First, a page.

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The Lost Boys

Massive numbers of males aged 25 to 34 have dropped out of the labor force. Why? What does this portend?

Where have the Millennial Men gone? From Bloomberg:

Nathan Butcher is 25 and, like many men his age, he isn’t working.

Weary of long days earning minimum wage, he quit his job in a pizzeria in June. He wants new employment but won’t take a gig he’ll hate. So for now, the Pittsburgh native and father to young children is living with his mother and training to become an emergency medical technician, hoping to get on the ladder toward a better life.

Ten years after the Great Recession, 25- to 34-year-old men are lagging in the workforce more than any other age and gender demographic. About 500,000 more would be punching the clock today had their employment rate returned to pre-downturn levels. Many, like Butcher, say they’re in training. Others report disability. All are missing out on a hot labor market and crucial years on the job, ones traditionally filled with the promotions and raises that build the foundation for a career.

OK, wait: this guy is only 25, and father to more than one child; he is unmarried and living at home with Mom, and won’t take a job he believes to be beneath him? What a loser.


Weary of long days earning minimum wage, he quit his job in a pizzeria in June. He wants new employment but won’t take a gig he’ll hate. So for now, the Pittsburgh native and father to young children is living with his mother and training to become an emergency medical technician, hoping to get on the ladder toward a better life.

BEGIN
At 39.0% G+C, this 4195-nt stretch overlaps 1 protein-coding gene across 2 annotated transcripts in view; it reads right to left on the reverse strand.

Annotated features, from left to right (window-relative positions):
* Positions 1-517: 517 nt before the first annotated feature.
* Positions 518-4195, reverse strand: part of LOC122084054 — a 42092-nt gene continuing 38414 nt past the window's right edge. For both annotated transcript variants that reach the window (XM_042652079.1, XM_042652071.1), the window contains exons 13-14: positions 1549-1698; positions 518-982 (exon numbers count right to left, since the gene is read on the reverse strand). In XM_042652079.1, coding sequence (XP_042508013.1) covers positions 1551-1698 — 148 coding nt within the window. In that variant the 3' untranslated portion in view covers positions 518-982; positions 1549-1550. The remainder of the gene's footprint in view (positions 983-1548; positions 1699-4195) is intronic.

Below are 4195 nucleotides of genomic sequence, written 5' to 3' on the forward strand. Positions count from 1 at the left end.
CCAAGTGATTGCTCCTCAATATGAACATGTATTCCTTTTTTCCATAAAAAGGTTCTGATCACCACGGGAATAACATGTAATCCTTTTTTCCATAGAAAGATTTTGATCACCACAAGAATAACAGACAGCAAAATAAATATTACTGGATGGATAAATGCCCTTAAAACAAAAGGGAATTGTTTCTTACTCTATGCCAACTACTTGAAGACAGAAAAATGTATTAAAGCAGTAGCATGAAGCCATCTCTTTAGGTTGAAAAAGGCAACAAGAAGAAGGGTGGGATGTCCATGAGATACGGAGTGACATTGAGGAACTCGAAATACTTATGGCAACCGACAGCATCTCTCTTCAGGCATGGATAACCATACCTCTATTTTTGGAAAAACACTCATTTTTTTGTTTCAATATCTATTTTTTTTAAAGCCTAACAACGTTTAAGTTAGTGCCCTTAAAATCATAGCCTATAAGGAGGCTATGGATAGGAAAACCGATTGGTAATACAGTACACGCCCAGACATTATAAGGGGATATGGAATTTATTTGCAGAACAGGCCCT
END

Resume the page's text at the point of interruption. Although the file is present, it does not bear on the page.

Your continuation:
… Butcher has a high-school diploma and a resume filled with low-wage jobs from Target and Walmart to a local grocery store. He’s being selective as he searches for new work because he doesn’t want to grind out unhappy hours for unsatisfying compensation.

“I’m very quick to get frustrated when people refuse to pay me what I’m worth,” he said. His choosiness could be a generational trait, he allows. His mother worked to support her three kids, whether she liked her job or not.

“That was the template for that generation: you were either working and unhappy, or you were a mooch,” he said. “People feel that they have choice nowadays, and they do.”

Who gives Butcher that “choice”? His mother, allowing him to mooch? He complains that he is not paid what he’s “worth,” but how much is a young man worth who has two children (who live with their babymama) to support, but who is fussy about jobs? I wonder if he grew up with a father in the home.

Butcher is a deeply unsympathetic figure, so much so that it might be too easy to ignore the huge social problem captured in this graphic:


That’s a staggering number. What accounts for it? More:

It’s difficult to pin down whether the demographic wants to remain on the sidelines or is kept there by a dearth of attractive options. They could be choosing to stay home or enroll in school because well paying, non-degree jobs in industries like manufacturing are fewer and further between. But it isn’t clear why lost opportunity would hit young men hardest.

Read the whole thing.